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Where the Jobs Are, the Training May Not Be

As state funding has dwindled, public colleges have raised tuition and are now resorting to even more desperate measures — cutting training for jobs the economy needs most.

Technical, engineering and health care expertise are among the few skills in huge demand even in today’s lackluster job market. They are also, unfortunately, some of the most expensive subjects to teach. As a result, state colleges in NebraskaNevada,South DakotaColoradoMichigan, Florida and Texas have eliminated entire engineering and computer science departments.

At one community college in North Carolina — a state with a severe nursing shortage — nursing program applicants so outnumber available slots that there is a waiting list just to get on the waiting list.

This squeeze is one result of the states’ 25-year withdrawal from higher education. During and immediately after the last few recessions, states slashed financing for colleges. Then when the economy recovered, most states never fully restored the money that had been cut. The recent recession has amplified the problem.

“There has been a shift from the belief that we as a nation benefit from higher education, to a belief that it’s the people receiving the education who primarily benefit and so they should foot the bill,” said Ronald G. Ehrenberg, the director of the Cornell Higher Education Research Institute and a trustee of the State University of New York system.

Even large tuition increases have not fully offset state cuts, since many state legislatures cap how much colleges can charge for each course. So classes get bigger, tenured faculty members are replaced with adjuncts and technical courses are sacrificed.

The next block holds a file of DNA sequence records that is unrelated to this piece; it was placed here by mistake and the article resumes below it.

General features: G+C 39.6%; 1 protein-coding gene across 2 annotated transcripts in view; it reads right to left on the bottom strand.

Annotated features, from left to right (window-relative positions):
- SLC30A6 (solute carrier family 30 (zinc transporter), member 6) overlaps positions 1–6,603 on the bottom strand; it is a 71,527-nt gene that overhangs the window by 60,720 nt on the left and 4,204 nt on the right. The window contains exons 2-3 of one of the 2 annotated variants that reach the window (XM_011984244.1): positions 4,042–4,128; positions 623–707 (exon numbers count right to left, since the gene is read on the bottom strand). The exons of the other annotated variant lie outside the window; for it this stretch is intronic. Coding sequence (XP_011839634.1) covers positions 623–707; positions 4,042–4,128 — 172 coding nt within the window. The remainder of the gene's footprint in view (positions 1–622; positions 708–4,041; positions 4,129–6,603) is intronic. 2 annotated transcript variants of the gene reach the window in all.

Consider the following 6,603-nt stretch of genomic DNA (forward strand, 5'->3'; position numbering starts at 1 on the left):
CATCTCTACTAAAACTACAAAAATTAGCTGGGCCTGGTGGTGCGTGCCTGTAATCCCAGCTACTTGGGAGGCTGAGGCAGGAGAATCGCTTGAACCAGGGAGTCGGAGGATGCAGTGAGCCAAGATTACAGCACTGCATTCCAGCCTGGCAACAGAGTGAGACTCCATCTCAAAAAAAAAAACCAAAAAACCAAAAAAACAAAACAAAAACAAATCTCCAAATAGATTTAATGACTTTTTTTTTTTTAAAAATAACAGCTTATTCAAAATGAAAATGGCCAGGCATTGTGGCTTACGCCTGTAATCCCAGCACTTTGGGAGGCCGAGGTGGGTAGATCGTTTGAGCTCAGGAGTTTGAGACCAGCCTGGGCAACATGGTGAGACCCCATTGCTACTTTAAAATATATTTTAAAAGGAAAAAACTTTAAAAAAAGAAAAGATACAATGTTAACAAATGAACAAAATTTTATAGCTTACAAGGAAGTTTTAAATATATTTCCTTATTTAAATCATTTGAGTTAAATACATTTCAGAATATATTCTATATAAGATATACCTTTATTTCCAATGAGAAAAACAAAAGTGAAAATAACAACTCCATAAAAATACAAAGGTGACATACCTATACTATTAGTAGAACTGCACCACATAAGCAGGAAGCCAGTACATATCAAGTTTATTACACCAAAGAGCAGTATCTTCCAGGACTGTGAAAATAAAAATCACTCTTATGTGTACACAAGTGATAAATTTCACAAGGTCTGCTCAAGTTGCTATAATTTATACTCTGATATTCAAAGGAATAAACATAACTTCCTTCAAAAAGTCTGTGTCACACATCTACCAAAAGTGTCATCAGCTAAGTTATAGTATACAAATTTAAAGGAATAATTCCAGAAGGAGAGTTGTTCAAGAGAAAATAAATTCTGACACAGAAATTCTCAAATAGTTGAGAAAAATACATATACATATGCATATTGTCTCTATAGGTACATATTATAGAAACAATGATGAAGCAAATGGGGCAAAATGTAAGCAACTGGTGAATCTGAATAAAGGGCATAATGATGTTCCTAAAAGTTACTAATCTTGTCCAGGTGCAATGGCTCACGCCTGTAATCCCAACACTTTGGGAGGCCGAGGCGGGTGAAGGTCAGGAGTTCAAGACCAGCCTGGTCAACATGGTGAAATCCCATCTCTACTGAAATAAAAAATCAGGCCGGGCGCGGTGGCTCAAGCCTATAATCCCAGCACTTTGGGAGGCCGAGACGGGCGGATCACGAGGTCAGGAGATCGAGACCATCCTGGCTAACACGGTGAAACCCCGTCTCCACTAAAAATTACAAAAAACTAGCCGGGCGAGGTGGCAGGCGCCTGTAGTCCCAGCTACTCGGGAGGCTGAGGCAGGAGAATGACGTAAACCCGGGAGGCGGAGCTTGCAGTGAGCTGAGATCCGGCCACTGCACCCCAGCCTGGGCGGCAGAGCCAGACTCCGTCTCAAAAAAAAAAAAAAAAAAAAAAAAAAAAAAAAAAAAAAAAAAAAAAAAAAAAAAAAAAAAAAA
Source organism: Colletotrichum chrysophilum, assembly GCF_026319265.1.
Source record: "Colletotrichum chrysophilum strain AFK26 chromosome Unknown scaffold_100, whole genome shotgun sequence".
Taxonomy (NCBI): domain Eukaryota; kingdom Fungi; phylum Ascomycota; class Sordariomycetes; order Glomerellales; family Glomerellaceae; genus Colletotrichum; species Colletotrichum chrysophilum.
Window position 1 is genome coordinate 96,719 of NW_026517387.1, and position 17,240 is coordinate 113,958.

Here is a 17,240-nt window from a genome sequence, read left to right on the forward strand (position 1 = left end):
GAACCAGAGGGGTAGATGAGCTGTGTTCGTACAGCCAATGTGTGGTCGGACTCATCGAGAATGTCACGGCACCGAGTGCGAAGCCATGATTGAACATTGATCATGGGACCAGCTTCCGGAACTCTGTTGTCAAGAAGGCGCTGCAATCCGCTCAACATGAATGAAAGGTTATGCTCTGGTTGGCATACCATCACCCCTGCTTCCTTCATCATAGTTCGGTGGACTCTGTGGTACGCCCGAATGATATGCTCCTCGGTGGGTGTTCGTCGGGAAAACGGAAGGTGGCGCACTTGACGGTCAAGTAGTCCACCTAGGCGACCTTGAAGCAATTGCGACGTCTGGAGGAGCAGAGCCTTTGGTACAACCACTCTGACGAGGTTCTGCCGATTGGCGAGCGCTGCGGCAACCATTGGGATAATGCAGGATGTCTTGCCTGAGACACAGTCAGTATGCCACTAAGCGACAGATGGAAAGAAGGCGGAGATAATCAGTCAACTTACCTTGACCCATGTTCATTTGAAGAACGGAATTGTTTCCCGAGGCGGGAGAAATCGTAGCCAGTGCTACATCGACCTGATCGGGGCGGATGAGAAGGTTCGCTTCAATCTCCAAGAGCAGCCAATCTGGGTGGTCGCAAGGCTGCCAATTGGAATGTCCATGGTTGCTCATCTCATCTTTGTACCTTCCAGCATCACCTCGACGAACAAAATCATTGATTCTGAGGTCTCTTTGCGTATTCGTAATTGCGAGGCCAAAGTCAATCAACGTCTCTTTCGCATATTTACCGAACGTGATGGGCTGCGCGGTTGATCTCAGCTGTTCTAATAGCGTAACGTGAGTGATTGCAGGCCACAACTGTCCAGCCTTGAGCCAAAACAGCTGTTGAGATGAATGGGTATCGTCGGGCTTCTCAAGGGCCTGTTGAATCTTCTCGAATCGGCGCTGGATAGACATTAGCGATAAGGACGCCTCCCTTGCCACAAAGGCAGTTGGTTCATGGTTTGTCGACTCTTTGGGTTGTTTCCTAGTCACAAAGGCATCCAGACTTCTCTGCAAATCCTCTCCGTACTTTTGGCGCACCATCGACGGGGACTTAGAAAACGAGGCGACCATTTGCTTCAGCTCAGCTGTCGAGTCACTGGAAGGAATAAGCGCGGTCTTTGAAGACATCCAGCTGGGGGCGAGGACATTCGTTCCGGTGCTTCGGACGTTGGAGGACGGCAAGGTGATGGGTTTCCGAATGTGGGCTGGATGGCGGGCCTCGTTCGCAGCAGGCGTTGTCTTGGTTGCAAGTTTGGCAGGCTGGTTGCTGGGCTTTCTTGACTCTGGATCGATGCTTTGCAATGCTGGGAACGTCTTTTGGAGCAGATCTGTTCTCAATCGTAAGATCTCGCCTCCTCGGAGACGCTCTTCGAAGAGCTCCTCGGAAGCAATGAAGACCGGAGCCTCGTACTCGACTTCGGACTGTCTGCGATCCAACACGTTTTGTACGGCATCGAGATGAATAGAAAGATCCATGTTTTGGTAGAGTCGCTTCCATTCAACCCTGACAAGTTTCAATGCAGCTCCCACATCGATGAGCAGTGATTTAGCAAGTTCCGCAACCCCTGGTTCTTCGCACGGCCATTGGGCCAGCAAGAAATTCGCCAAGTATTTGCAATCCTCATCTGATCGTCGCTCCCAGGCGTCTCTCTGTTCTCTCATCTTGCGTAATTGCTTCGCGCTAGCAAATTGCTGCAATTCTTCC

State appropriations for colleges fell by 7.6 percent in 2011-12, the largest annual decline in at least five decades, according to a report from the Center for the Study of Education Policy at Illinois State University. In one extreme example, Arizona has slashed its college budget by 31 percent since the recession began in 2007.

It is this cumulative public divestment — and not extravagances like climbing walls or recreational centers advertised on a few elite campuses — that is primarily responsible for skyrocketing tuitions at state institutions, which enroll three out of every four college students.

Even large tuition increases have not fully offset state cuts, since many state legislatures cap how much colleges can charge for each course. So classes get bigger, tenured faculty members are replaced with adjuncts and technical courses are sacrificed.

State appropriations for colleges fell by 7.6 percent in 2011-12, the largest annual decline in at least five decades, according to a report from the Center for the Study of Education Policy at Illinois State University. In one extreme example, Arizona has slashed its college budget by 31 percent since the recession began in 2007.

It is this cumulative public divestment — and not extravagances like climbing walls or recreational centers advertised on a few elite campuses — that is primarily responsible for skyrocketing tuitions at state institutions, which enroll three out of every four college students. <Read more.>

Via Catherine Rampell, New York Times.